pressing on …

I finally started using my own tabletop press yesterday in my studio, to produce the first of what I hope will be a series of collagraph prints. As regular readers will know I recently attended one of Laurie Rudling’s excellent workshops, so it was good to be able to put the experience into practice.

My aim is to sell the successful prints at my exhibitions, starting with ‘Beyond the Surface’ in King’s Lynn in September, giving visitors who like my work the opportunity to purchase an original piece at a price most people can afford.

Inking up

In the inking up photo above, you can see I’d been trying out a burnt sienna ink, but didn’t like the results (see bottom photo).

Below is the preferred result, a diptych abstract plate inked up in cerulean blue with a raw umber ‘rub’ over it. The wide angle camera lens unfortunately gives it a wonky look! The original print is actually quite square. 

Untitled collagraph, Mari French 2013

Untitled collagraph, Mari French 2013


Something I think many people (including many artists) are unaware of, is that the inked up collagraph plate usually gives only one print, plus perhaps a ‘ghost print’ – a second print usually quite a bit fainter than the first, but often of interest in itself. This means that each collagraph print has a unique quality; it may be from the same plate but each is different due to the individual inking process involved.

collagraph plate inked in Burnt Sienna

collagraph plate inked in Burnt Sienna

 

pressing matters…

Harvest moon 2 (collagraph) © Mari French 2011

Harvest moon 2 (collagraph) © Mari French 2011

Last weekend I enjoyed the most inspiring and creative weekend collagraph printmaking workshop with Laurie Rudling at Salthouse, north Norfolk. The workshop was incredibly good value for money, being heavily subsidised as part of the Salthouse 11 art project. Laurie is an incredibly professional printmaker and effectively passes on his knowledge in an enthusiastic, instructive and effective way, packing a lot into the two day workshop.

Collagraph workshop with Laurie Rudling (© Mari French)

Collagraph workshop with Laurie Rudling (© Mari French)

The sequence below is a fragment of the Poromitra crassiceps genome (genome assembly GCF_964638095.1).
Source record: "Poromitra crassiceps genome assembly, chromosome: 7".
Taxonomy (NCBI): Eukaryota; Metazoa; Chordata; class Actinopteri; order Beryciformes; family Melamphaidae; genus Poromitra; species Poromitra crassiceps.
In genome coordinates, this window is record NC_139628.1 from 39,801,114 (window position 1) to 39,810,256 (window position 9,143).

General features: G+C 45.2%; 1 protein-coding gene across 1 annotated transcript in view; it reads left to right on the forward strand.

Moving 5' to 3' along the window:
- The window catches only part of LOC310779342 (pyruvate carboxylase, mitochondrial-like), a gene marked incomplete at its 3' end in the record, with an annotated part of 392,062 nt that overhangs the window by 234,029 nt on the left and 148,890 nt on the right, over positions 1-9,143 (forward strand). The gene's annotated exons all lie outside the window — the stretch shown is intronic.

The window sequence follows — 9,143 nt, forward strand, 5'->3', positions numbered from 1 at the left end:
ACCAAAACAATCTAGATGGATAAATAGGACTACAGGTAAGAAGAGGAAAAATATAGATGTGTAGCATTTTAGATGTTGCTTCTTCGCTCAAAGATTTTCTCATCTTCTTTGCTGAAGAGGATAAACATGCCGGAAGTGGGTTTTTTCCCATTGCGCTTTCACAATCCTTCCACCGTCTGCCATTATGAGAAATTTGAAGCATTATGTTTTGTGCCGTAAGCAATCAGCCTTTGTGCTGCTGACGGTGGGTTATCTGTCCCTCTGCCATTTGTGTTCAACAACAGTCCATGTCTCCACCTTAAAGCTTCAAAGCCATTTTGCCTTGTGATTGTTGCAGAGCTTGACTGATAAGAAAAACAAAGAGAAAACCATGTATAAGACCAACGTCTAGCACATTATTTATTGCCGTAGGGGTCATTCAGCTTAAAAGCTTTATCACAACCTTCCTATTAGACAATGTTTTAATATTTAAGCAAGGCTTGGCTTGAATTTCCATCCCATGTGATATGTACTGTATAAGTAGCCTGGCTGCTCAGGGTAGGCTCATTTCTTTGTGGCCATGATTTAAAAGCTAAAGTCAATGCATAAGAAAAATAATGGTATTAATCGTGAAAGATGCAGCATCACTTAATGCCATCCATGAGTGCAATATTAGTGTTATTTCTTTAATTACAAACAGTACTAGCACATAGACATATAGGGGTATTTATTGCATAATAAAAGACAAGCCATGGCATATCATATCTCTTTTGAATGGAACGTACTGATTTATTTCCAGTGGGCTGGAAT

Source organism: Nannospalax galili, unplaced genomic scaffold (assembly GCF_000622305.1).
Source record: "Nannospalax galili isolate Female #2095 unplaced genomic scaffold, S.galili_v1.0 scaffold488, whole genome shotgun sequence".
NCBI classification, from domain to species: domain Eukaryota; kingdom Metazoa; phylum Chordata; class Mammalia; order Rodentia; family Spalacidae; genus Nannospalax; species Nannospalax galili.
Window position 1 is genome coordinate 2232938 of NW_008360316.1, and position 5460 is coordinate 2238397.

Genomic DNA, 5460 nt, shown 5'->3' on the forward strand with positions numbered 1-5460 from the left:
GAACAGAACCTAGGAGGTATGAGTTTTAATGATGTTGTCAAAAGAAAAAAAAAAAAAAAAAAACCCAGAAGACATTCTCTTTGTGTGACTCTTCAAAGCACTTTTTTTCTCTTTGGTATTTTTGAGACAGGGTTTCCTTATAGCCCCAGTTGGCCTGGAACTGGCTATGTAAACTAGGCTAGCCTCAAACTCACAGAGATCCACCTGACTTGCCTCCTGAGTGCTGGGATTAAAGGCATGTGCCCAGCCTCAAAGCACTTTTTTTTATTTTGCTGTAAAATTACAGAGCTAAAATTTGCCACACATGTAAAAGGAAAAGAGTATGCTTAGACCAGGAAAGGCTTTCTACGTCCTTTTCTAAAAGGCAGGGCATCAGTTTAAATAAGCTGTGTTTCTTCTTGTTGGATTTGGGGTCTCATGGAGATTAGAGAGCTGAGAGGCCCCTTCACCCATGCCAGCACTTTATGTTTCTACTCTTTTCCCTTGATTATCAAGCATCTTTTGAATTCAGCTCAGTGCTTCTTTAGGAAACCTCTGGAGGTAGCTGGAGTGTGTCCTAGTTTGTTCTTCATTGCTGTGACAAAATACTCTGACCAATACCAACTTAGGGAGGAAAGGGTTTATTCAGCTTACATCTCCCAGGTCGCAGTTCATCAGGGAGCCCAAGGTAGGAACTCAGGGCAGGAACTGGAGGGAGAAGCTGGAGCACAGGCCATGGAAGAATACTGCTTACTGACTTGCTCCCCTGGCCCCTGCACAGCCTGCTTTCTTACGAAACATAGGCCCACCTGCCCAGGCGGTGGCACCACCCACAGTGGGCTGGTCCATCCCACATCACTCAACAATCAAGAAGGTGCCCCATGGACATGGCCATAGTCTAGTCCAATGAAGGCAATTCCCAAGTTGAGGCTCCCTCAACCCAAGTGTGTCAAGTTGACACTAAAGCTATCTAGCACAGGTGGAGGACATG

Collagraphs are a method of (intaglio) printmaking created by collaging materials of a similar thickness, eg bits of sandpaper, wallpaper samples, muslin cloth etc, onto a simple (in this case cardboard) plate, creating textures and shapes that will show up when inked and passed through a press. The ‘plate’ is then varnished to make it more durable for inking and printing. Approx 15 to 25 prints are possible from such a plate.

Collagraph printmaking can also be kinder to the environment too, in that it uses no harsh chemicals such as acid, it makes use of scrap materials and the oil-based ink can be efficiently cleaned with simple vegetable oil.

Below you can see the basic collagraph plate from which I produced the ‘Harvest moon’ prints in this post. What I found most fascinating is that the most humble and unpromising materials can result in really interesting textures in the resulting print. The sky on this plate is sandpaper, the lower ‘field’ textures are scraps of B&Q wallpaper samples.

basic collagraph plate - 'Harvest moon', Mari French

basic collagraph plate - 'Harvest moon', Mari French

Once inked up the ink is forced into the indentations and textures of the plate, as opposed to relief printmaking (such as linocuts), where the ink sits on top of the raised areas. To oversimplify, colours are added by either sweeping a contrasting ink colour over the first or by diligently inking up individual areas in different colours.

'Harvest moon 3' collagraph print © Mari French 2011

Harvest moon 3 (collagraph) © Mari French 2011

The method of building up overlapping layers, creating further shapes, is an alternative method of collagraph platemaking shown in the second ‘Arches’ plate below left.

simple layered collagraph plate (Arches © Mari French)

simple layered collagraph plate (Arches © Mari French)

I found it fascinating that by ‘playing’ around like schoolchildren with bits of paper, glue and scissors, it was possible to produce such creative prints.

Although most of the students on the workshop were artists or had some creative experience, none of them had made collagraphs before. Yet as you can see from the photos of some of their work further down this post, they produced some stunning collagraph prints.

Much of this was due to the encouragement, patience and experience of our tutor. Laurie Rudling also holds workshops at the Broadland Arts Centre at Dilham near North Walsham in Norfolk.

Arches (collagraph) © Mari French 2011

Arches (collagraph) © Mari French 2011

Poppy collagraph prints produced by fellow student Dee (photo © Mari French)

Poppy collagraph prints produced by fellow student Dee (photo © Mari French)

Collagraph workshop - students' work (photo © Mari French 2011

Collagraph workshop - students' work (photo © Mari French 2011)